News flash: durian stinks

News flash: durian stinks!

The King of Fruits!

I knew, of course. You could say I smelled it a mile away.

As soon as I saw the headline “What are the World’s Smelliest Foods?” on the MSN homepage this morning, I knew durian would make that list. Because it reeks.

I found this out the hard way, in the produce section of my local Cold Storage supermarket in Singapore. The nauseating noseful of funkiness I caught before even entering the store made me think something had died, or perhaps a sewage pipe had burst. But no, it was just the durian, doing what durian does best: stinking the joint out.

Travel writer Richard Sterling once wrote that the durian’s distinctive bouquet “is best described as pig-shit, turpentine and onions, garnished with a gym sock.” Although I’ve tried, I can’t improve on that description. Except to point out that the sock must belong to an extreme sports enthusiast with an aversion to soap and water, the onions must be rotting, and the pig must have eaten the socks and onions (washed down with the turpentine) before doing his business.

I love the story of my family’s first taste of durian so much, I twisted Robin Pascoe’s arm until she agreed to post it on her Expat Expert blog. Then I sent the link to Valerie, the Singaporean receptionist at my dentist’s office, who’s always protesting that durian’s skunky reputation is undeserved. “It smells delicious,” she insists on insisting. I tell her I think she’s been dipping into the nitrous oxide when no-one’s looking.

I recently found durians in a Chinese grocery store here in Canada. After travelling halfway around the world, they were a pale imitation of the “king of fruits” I’d known in Southeast Asia. They looked sallow and listless, which, coincidentally, is exactly how I always looked after flying from Singapore to Toronto. They even gave off the same scent I did: that vaguely sour, unwashed odour that comes from spending more than 20 hours crammed into a plane with other sweaty people.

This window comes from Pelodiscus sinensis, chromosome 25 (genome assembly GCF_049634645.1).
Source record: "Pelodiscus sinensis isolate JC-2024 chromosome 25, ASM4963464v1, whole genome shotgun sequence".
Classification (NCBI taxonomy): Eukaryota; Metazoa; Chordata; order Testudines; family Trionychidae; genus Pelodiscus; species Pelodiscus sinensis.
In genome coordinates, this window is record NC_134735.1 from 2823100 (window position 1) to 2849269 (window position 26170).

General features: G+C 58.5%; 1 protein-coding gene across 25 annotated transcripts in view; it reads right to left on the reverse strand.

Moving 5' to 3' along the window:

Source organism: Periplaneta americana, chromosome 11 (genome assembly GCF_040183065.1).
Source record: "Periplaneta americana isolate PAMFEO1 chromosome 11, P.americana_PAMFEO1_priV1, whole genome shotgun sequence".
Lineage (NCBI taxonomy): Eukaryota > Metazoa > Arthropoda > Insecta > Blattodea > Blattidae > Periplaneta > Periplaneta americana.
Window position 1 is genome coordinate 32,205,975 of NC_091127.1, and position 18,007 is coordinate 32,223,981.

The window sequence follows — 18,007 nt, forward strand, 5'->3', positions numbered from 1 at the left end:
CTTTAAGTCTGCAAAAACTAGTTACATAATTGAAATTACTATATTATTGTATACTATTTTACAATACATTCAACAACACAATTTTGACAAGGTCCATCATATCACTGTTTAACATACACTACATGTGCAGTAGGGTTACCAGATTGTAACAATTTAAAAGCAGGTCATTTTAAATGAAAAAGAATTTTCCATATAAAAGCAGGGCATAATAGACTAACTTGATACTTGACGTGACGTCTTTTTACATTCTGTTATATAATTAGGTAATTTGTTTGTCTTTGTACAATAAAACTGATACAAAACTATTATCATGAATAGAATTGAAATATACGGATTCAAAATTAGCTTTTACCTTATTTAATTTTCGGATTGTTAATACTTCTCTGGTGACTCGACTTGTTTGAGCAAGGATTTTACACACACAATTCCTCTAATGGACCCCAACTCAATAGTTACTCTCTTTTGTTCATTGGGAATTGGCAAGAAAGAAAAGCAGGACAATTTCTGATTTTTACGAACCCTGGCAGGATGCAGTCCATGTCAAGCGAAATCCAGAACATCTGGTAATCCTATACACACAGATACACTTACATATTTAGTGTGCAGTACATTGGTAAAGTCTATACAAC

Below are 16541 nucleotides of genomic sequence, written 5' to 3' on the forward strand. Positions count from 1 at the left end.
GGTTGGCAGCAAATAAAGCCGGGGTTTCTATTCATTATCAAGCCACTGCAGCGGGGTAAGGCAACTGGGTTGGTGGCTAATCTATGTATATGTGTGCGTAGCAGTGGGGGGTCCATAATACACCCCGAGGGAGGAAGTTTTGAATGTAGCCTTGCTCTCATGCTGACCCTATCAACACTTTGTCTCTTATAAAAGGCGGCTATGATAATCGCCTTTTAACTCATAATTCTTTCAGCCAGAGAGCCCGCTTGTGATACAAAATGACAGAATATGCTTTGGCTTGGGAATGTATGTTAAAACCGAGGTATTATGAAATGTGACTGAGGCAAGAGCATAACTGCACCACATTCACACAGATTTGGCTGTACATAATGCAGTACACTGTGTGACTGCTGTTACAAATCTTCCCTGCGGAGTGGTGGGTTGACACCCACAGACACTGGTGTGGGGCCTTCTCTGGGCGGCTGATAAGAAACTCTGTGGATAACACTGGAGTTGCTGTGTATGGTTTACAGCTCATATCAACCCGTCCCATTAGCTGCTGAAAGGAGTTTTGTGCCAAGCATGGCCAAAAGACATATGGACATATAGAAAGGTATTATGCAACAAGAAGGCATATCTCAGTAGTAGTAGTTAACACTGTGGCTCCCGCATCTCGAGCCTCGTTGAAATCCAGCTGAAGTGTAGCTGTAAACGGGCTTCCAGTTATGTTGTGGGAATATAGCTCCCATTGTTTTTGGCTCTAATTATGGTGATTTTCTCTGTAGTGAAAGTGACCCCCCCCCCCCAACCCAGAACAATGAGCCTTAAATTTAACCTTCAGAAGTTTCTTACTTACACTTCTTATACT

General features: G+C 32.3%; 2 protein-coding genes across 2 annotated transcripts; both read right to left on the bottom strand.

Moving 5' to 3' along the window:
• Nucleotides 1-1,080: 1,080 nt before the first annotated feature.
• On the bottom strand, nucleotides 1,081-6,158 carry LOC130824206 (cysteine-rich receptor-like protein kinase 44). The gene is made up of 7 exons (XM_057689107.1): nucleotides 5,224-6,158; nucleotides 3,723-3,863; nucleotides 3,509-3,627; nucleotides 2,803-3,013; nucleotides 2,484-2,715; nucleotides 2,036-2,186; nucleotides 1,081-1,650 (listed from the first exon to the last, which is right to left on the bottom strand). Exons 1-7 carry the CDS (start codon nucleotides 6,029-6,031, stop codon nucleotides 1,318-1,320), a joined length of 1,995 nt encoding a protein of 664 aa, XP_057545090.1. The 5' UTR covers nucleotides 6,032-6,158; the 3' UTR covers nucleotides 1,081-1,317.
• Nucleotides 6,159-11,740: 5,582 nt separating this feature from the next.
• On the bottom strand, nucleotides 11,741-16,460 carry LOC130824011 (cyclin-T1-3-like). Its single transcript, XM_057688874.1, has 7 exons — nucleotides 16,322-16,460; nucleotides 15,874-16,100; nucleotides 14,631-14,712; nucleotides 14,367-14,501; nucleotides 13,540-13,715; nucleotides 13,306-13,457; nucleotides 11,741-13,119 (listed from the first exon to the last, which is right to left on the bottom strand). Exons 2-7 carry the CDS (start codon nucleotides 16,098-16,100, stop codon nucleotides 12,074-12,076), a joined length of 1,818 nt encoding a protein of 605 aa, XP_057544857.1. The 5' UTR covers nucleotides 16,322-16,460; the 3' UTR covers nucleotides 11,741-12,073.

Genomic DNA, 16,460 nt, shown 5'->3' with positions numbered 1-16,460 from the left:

Standing there in the supermarket, I’m not sure what disturbed me more: the fact that the mighty durian had lost its aroma mojo, or the realization that I sometimes smelled worse than an entry on the “World’s Smelliest Foods” list.

I considered buying some durian for old time’s sake, but I just didn’t have the heart. Without that gut-ripping stench, what’s the point?

If you’re interested in learning more about this iconic fruit, Wikipedia has an excellent page covering all things durian.  And if you have a story of your own to tell about a nasty (or perhaps just misunderstood) food you’ve encountered on your travels, click comments below and tell us all about it.

[Edited to add: When Robin Pascoe retired and shut down her blog, my durian story was left without a home. It later found refuge in Forced to Fly 2, an anthology of humour written by expats.]


About Maria

I'm a Canadian repatriate, former expat spouse, mother to two TCKs (and one yellow Lab), mentor to new immigrants, writer, reader, world traveller (grounded for now). I write about expat/repat issues and am still trying to figure out my place in the world.
This entry was posted in Food, Singapore and tagged , . Bookmark the permalink.

27 Responses to News flash: durian stinks

  1. Mette Weber says:

    I love and miss my durian living in Denmark now – Had it on my honeymoon first time

  2. Pingback: What other bloggers are teaching me about Singapore « Expat Bostonians

  3. bookjunkie says:

    Hahahah I am so glad Crystal from Expat Bostonians directed me to your post. How could I have missed this one…a classic 🙂 Strangely makes me crave for durian.

    Think I love the scent as I’ve been having this since I was a toddler. Totally an acquired taste I think. It was a real treat for me always.

    Loathe the scent of durian products though, like the puffs, cakes, ice-cream etc……the smell is awful especially when sold in an air-conditioned place. yucky….I don’t know how to explain why exactly but it just is. Guess I like the fruit fresh out of the shell and unadulterated.

    • Maria says:

      I was hoping you’d weigh in on this one! I’ve never met a Singaporean who didn’t love durian and I’ve never met a foreigner who did — definitely an acquired taste. But I’m so surprised to hear your feelings about durian-flavoured products. I assumed that there wouldn’t be much of a smell. Now I’m kind of glad I passed on the durian ice cream after all.